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News Wrap: Zeta leaves widespread damage, power outages across South

In our news wrap Thursday, remnants of Hurricane Zeta raced across the southern U.S., leaving widespread damage, power outages and at least six people dead. The governor of Louisiana, where the storm made landfall Wednesday, urged caution as cleanup efforts begin. Also, the most powerful typhoon to hit Vietnam in 20 years has killed 35 people and left dozens missing amid flooding and landslides.

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  • Judy Woodruff:

    In the day's other news: Stark new numbers underscored the worsening COVID-19 pandemic. The World Health Organization reported a weekly record of 1.5 million new cases across Europe.

    In Berlin, German Chancellor Angela Merkel warned of a hard winter, and she denounced those who claim there's no need for new restrictions.

  • Angela Merkel (through translator):

    We are in a dramatic situation, and it affects us all. The situation is worrying and cannot be talked away. Wishful thinking or trivializations are not just untruthful. They are irresponsible.

  • Judy Woodruff:

    Here in the U.S., tallies of new infections hit new records today in at least seven states.

    Remnants of Hurricane Zeta raced across the South and the Mid-Atlantic today, leaving widespread damage, power outages and at least six people dead. High winds uprooted trees and knocked out electricity to several million customers from New Orleans to Atlanta and beyond.

    The governor of Louisiana, where Zeta made landfall last night, urged caution today.

  • Gov. John Bel Edwards:

    I want to remind everybody that it's not the storm, principally, that causes folks to be hurt or killed. It's the immediate aftermath, when the cleanup starts, and when people run generators and so forth.

    So, really asking everybody to be cautious.

  • Judy Woodruff:

    The worst damage appeared to be in several towns along the Louisiana and Mississippi coasts.

    The most powerful typhoon to hit Vietnam in 20 years has killed 35 people and left dozens missing. It slammed into the country on Wednesday, triggering floods and landslides. Rescuers have been digging for survivors and using bulldozers to clear roads. Naval vessels are searching for fishermen whose boats sank.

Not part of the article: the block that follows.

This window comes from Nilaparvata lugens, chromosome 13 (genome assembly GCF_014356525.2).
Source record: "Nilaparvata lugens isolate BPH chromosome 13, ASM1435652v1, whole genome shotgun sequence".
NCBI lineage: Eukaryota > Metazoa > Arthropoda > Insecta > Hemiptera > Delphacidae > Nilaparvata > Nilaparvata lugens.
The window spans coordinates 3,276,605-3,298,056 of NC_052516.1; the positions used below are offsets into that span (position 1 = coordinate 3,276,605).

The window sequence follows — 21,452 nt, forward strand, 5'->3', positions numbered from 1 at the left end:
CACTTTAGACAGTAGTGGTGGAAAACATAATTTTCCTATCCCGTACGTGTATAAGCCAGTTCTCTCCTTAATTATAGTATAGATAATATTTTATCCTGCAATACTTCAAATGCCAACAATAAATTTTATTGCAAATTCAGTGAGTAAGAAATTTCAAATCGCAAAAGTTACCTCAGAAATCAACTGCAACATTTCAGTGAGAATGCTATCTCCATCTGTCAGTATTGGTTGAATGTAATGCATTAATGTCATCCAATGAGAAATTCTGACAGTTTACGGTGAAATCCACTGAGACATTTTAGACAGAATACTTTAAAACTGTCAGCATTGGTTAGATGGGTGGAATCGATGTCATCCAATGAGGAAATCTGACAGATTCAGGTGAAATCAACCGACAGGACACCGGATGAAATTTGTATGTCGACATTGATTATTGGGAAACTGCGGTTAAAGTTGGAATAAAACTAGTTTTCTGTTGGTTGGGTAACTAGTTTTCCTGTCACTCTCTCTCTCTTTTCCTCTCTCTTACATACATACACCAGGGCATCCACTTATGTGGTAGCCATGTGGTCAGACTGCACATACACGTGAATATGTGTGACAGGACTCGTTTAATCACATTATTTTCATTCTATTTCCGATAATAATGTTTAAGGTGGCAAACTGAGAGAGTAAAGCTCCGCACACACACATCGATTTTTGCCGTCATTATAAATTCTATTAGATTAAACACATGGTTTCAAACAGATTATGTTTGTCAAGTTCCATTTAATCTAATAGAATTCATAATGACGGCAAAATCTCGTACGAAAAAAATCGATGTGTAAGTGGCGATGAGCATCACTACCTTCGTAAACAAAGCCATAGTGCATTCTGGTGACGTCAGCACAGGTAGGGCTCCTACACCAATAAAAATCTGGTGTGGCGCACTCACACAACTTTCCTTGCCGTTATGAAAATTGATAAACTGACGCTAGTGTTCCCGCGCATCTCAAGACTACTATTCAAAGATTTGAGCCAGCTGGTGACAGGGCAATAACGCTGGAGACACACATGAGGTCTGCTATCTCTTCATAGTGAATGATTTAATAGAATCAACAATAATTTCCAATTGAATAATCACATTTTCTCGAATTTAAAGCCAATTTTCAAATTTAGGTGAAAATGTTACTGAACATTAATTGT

There's word that at least 140 migrants drowned last weekend off of West Africa. The U.N.'s International Organization of Migration says that it was the deadliest such incident this year. The vessel burned and sank off Senegal as it was trying to reach Spain's Canary Islands nearly 900 miles away. Migrant arrivals in the Canaries have risen sharply this year, but more than 400 have died in the attempt.

    France is on maximum alert tonight, after a man with a knife killed three people at a church in Nice. Police say the attacker was a Muslim extremist from Tunisia. He was wounded and captured.

    President Emmanuel Macron visited the church later. He announced that he is more than doubling the number of soldiers deployed to protect against terrorist incidents.

  • Emmanuel Macron (through translator):

    It's a message of complete strength that I would like to convey today. And it's also a message of unity. And I would like to say to all of our citizens, whatever their religion, if they believe or not, that we have to, in these moments, come together and not give in to the spirit of division.

  • Judy Woodruff:

    France has suffered a series of recent attacks over cartoons of the Prophet Mohammed, offensive to Muslims. Turkey, in particular, denounced publication of the cartoons. Turkey's President Recep Tayyip Erdogan accused Macron of Islamophobia.

    Back in this country, hospitals may be under threat of so-called ransomware attacks disrupting patient care as virus cases spike. The FBI and other agencies warn that a Russian cyber-gang is tying up crucial systems until money is paid.

    We will return to this later in the program.

    The U.S. Interior Department removed gray wolves from the endangered species list today. The decision could allow wolf hunts in the presidential battleground states of Michigan, Minnesota and Wisconsin. Conservation groups fought a similar move under the Obama administration, and they vow to fight this one.

    And on Wall Street, the day's economic reports helped stocks rebound a bit after Wednesday's big sell-off. The Dow Jones industrial average gained 139 points to close at 26659. The Nasdaq rose 180 points, and the S&P 500 added 39.

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